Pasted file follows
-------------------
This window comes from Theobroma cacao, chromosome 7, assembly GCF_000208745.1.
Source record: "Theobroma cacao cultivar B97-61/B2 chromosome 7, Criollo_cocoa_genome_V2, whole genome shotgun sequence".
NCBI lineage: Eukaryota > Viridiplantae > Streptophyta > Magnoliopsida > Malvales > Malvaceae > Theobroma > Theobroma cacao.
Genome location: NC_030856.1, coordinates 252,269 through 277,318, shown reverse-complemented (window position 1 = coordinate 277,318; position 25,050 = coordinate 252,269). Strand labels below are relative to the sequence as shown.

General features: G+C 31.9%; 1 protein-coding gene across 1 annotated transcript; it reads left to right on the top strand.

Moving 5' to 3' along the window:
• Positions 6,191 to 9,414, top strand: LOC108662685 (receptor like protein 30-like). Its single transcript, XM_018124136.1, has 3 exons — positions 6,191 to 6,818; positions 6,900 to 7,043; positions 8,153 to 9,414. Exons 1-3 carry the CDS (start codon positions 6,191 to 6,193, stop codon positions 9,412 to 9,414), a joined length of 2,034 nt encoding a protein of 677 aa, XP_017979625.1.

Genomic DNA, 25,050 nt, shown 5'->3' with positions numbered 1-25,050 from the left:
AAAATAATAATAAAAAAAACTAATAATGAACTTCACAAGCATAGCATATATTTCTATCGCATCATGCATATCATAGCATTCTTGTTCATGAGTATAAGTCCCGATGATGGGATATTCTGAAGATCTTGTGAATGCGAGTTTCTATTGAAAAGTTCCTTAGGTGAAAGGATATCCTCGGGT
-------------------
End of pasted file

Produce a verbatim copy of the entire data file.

This window comes from Theobroma cacao, chromosome 7, assembly GCF_000208745.1.
Source record: "Theobroma cacao cultivar B97-61/B2 chromosome 7, Criollo_cocoa_genome_V2, whole genome shotgun sequence".
NCBI lineage: Eukaryota > Viridiplantae > Streptophyta > Magnoliopsida > Malvales > Malvaceae > Theobroma > Theobroma cacao.
Genome location: NC_030856.1, coordinates 252,269 through 277,318, shown reverse-complemented (window position 1 = coordinate 277,318; position 25,050 = coordinate 252,269). Strand labels below are relative to the sequence as shown.

General features: G+C 31.9%; 1 protein-coding gene across 1 annotated transcript; it reads left to right on the top strand.

Moving 5' to 3' along the window:
• Positions 6,191 to 9,414, top strand: LOC108662685 (receptor like protein 30-like). Its single transcript, XM_018124136.1, has 3 exons — positions 6,191 to 6,818; positions 6,900 to 7,043; positions 8,153 to 9,414. Exons 1-3 carry the CDS (start codon positions 6,191 to 6,193, stop codon positions 9,412 to 9,414), a joined length of 2,034 nt encoding a protein of 677 aa, XP_017979625.1.

Genomic DNA, 25,050 nt, shown 5'->3' with positions numbered 1-25,050 from the left:
AAAATAATAATAAAAAAAACTAATAATGAACTTCACAAGCATAGCATATATTTCTATCGCATCATGCATATCATAGCATTCTTGTTCATGAGTATAAGTCCCGATGATGGGATATTCTGAAGATCTTGTGAATGCGAGTTTCTATTGAAAAGTTCCTTAGGTGAAAGGATATCCTCGGGT